All Hail Bubba! Why You Should Swing Down to the Star Bar for the Best Rockabilly/Roots Family Reunion on the Planet Every Memorial Day Weekend

Posted on: May 22nd, 2013 By:

Spike Fullerton plays an early Bubbapalooza. Clipping courtesy of Spike Fullerton.

By Eve Wynne-Warren
Contributing Writer

Bubbapolooza is a celebration of American roots music held every Memorial Day weekend at the Star Community Bar in Little 5 Points. This year marks the 22nd year that friends, fans and family have gathered together to hear some of the best rockabilly, country and rock music around, and the line-up is mighty exciting. On Friday May 24 starting at 8 p.m., hear The Belmont Playboys, Hi-Test, Ghost Riders Car Club, Blacktop Rockets, AM Gold and Slim Chance & the Convicts. Then on Saturday May 25 with doors at 4 p.m. (music at 5), the roster includes an even bigger herd of ATLRetro Kool Kats such as Caroline & the Ramblers, Cletis & His City Cousins, and Grim Rooster, plus Nashville’s The Billygoats, with Jason Ringenberg (of Jason and the Scorchers), Ohio’s The Twistin’ Tarantulas, Jimbo Mathus & The Tri-State Coalition up from Missississippi, El Capitan & The Band With No Name (surf meets Ennio Morricone!) and McPherson Struts. And that’s not to mention a triad of surf bands – Kill, Baby, Kill, The Intoxicators and The Mystery Men? – downstairs in the Little Vinyl Lounge.

There used to be a bumper sticker adorning the rear of many an Atlanta vehicle that read, “The Star Bar, where things go Twang in the night.” The gracious booking agents who have worked the offices there over the years have, as any live venue does, varied the types of bands and shows offered since the doors opened on Halloween, 1991. However, few other Atlanta venues have been so inclined to offer as much Roots Americana as the Star. It’s not what you’d think of a swank place to “be seen”; it’s a Honky Tonk. People come there for the music. I’ve always enjoyed the fact that you didn’t have to be a certain age, race or one of the “beautiful people” to feel at home there…just love the music. That is the essence of Bubbapolooza, which was founded by Cabbagetown songwriter/guitarist Gregory Dean Smalley. Since Greg passed away from AIDS in the mid-1990s, every Bubba has been dedicated to him and the Boones Farm toast to his legacy is always an emotional moment. This year’s event also pays tribute to the memory of Earl Maddox, another Bubba godfather who passed away from cancer last year. Earl drummed for a slew of bands such as the Diggers, the Convicts and Gregory Dean and the Bubbamatics, and lately had been a character actor in movies. [Ed. note: read a companion story about Earl here and check out our 20th anniversary retrospective for some more history.].

This year ATLRetro decided to catch up with some Star Bar regular suspects, musicians and fans to give those “Bubba virgins” an idea of what it’s all about.

“My goal for this year’s booking of Bubbapalooza was to have a few more regional and national acts to go along with our great regulars and keep the spirit of the event alive,” says Bryan Malone, who does the booking for the Star Bar. “We have more touring acts this year than in the past few years. With Twistin’ Tarantulas, Jason Ringenberg and Jimbo Mathus, I feel we’ve done that.

One of the things that makes this event special is that it is a chance for some of the older fans to come out,” he adds. “Bubbapalooza is almost like a Star Bar family reunion. It’s the one time of year that we see faces and groups from the days of the club’s inception having a great time and enjoying great music.  It is not uncommon to hear the phrase “Happy Bubba” throughout the course of the weekend. This year as always, we donate a portion of the proceeds to the family of Gregory Dean Smalley who created Bubbapalooza. But this past year we lost an old friend when Earl Maddox passed, so we will also be doing something special in honor of him and his family. The whole thing is a family reunion with great friends and great music. There ain’t much else like it anywhere. Happy Bubba!”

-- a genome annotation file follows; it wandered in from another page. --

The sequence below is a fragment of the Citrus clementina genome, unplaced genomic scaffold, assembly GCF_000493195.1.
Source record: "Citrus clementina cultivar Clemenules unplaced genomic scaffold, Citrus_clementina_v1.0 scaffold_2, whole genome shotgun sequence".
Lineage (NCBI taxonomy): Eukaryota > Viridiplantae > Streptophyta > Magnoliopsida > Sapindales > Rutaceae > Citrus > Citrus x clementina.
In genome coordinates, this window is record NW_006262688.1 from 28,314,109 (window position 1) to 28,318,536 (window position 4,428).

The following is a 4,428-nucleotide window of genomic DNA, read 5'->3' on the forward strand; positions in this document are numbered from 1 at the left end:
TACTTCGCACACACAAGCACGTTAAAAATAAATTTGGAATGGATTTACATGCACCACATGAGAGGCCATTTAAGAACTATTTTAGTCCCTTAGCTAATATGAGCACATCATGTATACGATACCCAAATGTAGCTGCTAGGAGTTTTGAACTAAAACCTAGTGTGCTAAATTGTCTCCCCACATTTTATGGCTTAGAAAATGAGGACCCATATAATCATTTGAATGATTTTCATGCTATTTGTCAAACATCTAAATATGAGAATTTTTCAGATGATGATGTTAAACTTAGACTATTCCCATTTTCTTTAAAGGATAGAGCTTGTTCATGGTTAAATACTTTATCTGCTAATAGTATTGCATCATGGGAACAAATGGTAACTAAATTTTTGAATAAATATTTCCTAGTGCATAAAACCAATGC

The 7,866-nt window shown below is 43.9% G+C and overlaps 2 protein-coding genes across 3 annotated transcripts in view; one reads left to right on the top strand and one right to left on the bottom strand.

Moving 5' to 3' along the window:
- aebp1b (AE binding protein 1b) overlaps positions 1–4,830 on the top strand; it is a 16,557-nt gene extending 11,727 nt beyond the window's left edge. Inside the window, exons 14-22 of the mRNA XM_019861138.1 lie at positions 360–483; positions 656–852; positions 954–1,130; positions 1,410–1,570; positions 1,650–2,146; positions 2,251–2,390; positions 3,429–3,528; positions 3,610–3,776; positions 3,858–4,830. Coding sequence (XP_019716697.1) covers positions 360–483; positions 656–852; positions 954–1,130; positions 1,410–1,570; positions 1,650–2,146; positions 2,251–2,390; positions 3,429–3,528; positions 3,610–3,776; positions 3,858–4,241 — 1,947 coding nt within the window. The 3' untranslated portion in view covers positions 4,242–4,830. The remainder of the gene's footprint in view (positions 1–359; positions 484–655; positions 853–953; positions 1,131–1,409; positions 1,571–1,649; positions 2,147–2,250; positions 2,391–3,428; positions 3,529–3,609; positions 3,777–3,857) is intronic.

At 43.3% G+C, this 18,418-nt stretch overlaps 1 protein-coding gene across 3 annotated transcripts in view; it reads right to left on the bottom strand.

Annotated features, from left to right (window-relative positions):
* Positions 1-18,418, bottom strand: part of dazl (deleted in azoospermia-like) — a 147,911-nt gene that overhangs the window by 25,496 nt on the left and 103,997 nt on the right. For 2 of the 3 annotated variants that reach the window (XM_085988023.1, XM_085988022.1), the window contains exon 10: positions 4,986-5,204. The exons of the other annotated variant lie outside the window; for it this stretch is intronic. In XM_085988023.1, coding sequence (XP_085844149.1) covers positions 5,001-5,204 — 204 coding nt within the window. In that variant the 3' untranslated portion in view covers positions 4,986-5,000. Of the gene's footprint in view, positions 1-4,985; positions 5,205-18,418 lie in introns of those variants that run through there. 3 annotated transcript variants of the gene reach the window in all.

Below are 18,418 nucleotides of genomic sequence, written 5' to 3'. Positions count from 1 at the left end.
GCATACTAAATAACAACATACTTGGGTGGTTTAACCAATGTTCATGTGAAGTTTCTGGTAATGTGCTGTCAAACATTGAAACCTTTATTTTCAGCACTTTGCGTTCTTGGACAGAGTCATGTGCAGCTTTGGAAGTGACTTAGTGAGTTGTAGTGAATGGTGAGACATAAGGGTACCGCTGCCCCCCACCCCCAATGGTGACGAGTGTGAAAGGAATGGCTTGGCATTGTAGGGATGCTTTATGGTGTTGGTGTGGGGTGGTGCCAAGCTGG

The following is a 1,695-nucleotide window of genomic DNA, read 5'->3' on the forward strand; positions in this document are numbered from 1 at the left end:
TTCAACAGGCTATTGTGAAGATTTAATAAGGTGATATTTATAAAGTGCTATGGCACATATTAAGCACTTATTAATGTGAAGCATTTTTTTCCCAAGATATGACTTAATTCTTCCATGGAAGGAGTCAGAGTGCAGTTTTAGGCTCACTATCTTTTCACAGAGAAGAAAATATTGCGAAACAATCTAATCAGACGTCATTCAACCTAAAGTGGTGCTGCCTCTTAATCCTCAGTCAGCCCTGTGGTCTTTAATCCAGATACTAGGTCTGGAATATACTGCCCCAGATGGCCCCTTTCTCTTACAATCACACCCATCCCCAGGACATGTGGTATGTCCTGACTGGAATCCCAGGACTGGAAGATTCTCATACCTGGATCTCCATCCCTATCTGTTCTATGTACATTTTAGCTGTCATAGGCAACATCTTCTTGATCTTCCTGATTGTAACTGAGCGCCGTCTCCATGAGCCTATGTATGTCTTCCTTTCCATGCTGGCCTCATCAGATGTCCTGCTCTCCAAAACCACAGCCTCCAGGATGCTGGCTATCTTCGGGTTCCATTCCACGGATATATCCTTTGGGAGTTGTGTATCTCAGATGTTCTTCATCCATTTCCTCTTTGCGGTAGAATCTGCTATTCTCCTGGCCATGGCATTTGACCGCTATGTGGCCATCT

Richard “Spike” Fullerton currently plays with Ghost Riders Car Club, on the Friday Bubba playlist, and in the first few Bubbas, with the HotPoint Rangers and later Kingsized, or so he thinks. “My memories are pretty dim,” Spike admits. “The first one, as I barely recall, was very much about humor and the feeling that Atlanta had a pretty good crop of young players in a genre that was on the way back. In the few years I’d been here the rockabilly/country scene had been evolving out of second rate clubs and into better venues. It felt like a sort of coming-out party that our music was vibrant enough to have a club to call our own. The Star Bar really became something vaguely akin to The Ace or Dingwalls in London, where our group just would naturally go there first and check who’s on the marquee later. I really feel fortunate to have had that moment in my musical career. One of my very first gigs back after work had kept me away was with the Ghost Riders Car Club at Bubbapalooza. It’s a very gratifying experience to come back to old friends in a familiar place, and find you’ve still got something to say to each other, musically and spiritually. I thoroughly enjoy the festival and what it has come to mean, to me anyway. I hope to play many more.”

I then asked drummer Mike Hammer to relate what might be his favorite year of playing the event. He said he had not been to every Bubba, but to most of them. “I became good friends with Greg Smalley back in those days,” Mike recalls. “My memory of a great gig was ‘94 or ’95, I think. [Ed. note: Mike was playing with Caroline and the Ramblers then]. The Lost Continentals were the next to last band, and the headliner was to be Scott Miller and his band, the Viceroys. At the last minute, we were told they could not make it for some reason, so we had the stage for the rest of the night. I think we even had Ben Friedman from Cigar Store [Indians] up with Amy Pike singing something. It turned into a wild show and the place was packed. I think it really pushed the Lost Continentals’ rep over the top here in town.”

The Billygoats play Bubbapalooza 20. Photo credit: Al Laipple.

I remember that. Those Bubba pickin’ party/encore sets are definitely some of my favorite memories. Mike will be at the drums with Cletis and the City Cousins on this year’s line-up. I asked Clete, who just may have been at every Bubbapolooza (even some only known to fans in an alternate universe), the same question. Alas there was a Braves game on and I got no reply. I will be sure to ask him in the middle of his set at the show.